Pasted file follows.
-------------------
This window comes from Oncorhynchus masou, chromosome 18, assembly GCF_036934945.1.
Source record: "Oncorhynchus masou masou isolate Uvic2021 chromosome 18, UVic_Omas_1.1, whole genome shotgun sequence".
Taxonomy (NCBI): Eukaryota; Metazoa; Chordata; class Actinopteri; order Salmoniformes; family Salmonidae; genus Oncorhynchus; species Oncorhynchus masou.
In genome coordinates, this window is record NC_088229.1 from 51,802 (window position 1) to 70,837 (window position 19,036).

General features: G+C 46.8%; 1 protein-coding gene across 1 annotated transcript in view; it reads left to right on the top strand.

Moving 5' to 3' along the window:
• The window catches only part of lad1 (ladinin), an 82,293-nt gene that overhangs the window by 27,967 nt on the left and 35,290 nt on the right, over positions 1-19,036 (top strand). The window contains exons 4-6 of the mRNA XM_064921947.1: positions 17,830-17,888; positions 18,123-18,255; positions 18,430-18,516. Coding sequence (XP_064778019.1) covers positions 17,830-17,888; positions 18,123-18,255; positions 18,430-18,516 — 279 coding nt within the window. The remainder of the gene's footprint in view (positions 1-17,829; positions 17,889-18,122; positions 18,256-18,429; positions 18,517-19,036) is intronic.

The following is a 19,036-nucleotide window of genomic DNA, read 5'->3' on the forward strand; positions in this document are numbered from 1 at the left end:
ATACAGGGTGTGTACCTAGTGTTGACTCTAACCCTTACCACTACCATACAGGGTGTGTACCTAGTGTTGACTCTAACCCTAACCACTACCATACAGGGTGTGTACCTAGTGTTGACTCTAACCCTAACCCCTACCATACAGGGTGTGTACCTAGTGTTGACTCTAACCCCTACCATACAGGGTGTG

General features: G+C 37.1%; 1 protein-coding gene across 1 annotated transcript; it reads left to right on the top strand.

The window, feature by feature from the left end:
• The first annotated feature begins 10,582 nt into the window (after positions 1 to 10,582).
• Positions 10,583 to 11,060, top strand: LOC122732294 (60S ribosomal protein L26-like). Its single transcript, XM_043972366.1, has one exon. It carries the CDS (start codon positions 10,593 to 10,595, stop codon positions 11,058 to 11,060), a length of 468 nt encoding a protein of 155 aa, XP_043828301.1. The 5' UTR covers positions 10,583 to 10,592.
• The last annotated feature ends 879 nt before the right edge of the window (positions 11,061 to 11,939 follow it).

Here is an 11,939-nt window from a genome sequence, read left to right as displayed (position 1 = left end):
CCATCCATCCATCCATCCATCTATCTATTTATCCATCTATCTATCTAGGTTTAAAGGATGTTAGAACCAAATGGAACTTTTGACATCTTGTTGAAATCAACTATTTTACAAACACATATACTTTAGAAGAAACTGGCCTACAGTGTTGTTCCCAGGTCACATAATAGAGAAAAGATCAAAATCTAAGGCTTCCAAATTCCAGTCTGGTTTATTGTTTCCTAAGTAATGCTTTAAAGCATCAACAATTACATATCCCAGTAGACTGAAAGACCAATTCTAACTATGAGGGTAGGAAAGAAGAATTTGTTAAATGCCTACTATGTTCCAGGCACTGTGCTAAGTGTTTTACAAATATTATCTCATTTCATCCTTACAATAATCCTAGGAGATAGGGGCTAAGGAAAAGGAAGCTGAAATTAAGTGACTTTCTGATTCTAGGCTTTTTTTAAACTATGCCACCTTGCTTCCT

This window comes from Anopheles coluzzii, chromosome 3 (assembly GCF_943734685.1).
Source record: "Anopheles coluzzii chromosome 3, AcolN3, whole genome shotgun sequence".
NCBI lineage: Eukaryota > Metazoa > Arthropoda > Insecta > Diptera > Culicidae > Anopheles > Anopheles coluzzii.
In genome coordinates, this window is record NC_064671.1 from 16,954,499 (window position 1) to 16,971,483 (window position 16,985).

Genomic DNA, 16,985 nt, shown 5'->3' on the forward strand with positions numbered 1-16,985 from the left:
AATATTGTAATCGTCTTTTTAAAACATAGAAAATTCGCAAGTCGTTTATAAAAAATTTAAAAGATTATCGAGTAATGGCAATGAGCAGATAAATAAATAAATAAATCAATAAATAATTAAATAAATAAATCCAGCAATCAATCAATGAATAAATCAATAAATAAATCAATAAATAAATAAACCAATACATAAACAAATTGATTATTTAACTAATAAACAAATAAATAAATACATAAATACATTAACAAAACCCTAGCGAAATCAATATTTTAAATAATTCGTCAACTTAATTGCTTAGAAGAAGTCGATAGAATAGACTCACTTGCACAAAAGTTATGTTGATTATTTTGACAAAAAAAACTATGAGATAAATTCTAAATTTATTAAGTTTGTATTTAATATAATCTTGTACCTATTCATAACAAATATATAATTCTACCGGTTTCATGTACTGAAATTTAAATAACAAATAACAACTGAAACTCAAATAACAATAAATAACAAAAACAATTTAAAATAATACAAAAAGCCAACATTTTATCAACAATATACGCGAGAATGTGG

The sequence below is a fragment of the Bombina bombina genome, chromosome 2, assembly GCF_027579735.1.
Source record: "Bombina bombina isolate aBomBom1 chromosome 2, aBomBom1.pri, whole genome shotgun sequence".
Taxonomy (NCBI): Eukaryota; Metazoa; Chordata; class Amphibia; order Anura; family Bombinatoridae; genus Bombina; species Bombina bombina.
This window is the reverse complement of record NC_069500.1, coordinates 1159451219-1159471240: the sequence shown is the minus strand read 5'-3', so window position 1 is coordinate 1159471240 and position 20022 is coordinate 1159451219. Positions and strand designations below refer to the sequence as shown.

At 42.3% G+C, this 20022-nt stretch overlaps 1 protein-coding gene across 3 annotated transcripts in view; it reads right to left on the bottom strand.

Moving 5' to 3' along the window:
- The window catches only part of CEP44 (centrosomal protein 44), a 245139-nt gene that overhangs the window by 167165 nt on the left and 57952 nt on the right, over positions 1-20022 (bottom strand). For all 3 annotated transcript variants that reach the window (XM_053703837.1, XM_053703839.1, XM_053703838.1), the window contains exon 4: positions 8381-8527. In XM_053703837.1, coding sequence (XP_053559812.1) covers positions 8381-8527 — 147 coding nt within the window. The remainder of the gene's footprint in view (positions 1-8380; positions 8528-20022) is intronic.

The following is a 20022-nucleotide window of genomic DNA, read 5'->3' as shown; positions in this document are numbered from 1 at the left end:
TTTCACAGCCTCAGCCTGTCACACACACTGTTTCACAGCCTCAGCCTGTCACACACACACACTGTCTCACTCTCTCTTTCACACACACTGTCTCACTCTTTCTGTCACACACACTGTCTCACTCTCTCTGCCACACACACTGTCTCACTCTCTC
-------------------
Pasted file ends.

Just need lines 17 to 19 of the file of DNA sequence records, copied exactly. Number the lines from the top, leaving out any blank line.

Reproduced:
This window comes from Anopheles coluzzii, chromosome 3 (assembly GCF_943734685.1).
Source record: "Anopheles coluzzii chromosome 3, AcolN3, whole genome shotgun sequence".
NCBI lineage: Eukaryota > Metazoa > Arthropoda > Insecta > Diptera > Culicidae > Anopheles > Anopheles coluzzii.